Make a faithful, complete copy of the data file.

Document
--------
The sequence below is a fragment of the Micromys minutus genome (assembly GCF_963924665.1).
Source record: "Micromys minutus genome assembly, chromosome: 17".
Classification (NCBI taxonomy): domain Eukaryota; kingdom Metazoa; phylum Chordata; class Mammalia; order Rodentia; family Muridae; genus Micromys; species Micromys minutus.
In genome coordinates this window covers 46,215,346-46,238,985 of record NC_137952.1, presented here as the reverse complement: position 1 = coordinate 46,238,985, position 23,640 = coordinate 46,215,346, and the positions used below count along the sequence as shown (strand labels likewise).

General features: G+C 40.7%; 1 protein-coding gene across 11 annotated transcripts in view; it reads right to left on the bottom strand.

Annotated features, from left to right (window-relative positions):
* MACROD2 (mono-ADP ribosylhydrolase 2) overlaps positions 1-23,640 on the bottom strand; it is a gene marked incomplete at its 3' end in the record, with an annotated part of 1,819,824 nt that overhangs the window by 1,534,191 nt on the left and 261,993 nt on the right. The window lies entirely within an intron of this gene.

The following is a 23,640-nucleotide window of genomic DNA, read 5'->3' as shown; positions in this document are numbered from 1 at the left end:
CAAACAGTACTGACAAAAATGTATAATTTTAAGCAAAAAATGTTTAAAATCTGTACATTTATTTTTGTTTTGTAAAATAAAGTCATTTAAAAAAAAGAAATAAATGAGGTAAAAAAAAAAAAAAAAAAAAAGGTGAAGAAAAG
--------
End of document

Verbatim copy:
The sequence below is a fragment of the Micromys minutus genome (assembly GCF_963924665.1).
Source record: "Micromys minutus genome assembly, chromosome: 17".
Classification (NCBI taxonomy): domain Eukaryota; kingdom Metazoa; phylum Chordata; class Mammalia; order Rodentia; family Muridae; genus Micromys; species Micromys minutus.
In genome coordinates this window covers 46,215,346-46,238,985 of record NC_137952.1, presented here as the reverse complement: position 1 = coordinate 46,238,985, position 23,640 = coordinate 46,215,346, and the positions used below count along the sequence as shown (strand labels likewise).

General features: G+C 40.7%; 1 protein-coding gene across 11 annotated transcripts in view; it reads right to left on the bottom strand.

Annotated features, from left to right (window-relative positions):
* MACROD2 (mono-ADP ribosylhydrolase 2) overlaps positions 1-23,640 on the bottom strand; it is a gene marked incomplete at its 3' end in the record, with an annotated part of 1,819,824 nt that overhangs the window by 1,534,191 nt on the left and 261,993 nt on the right. The window lies entirely within an intron of this gene.

The following is a 23,640-nucleotide window of genomic DNA, read 5'->3' as shown; positions in this document are numbered from 1 at the left end:
CAAACAGTACTGACAAAAATGTATAATTTTAAGCAAAAAATGTTTAAAATCTGTACATTTATTTTTGTTTTGTAAAATAAAGTCATTTAAAAAAAAGAAATAAATGAGGTAAAAAAAAAAAAAAAAAAAAAGGTGAAGAAAAG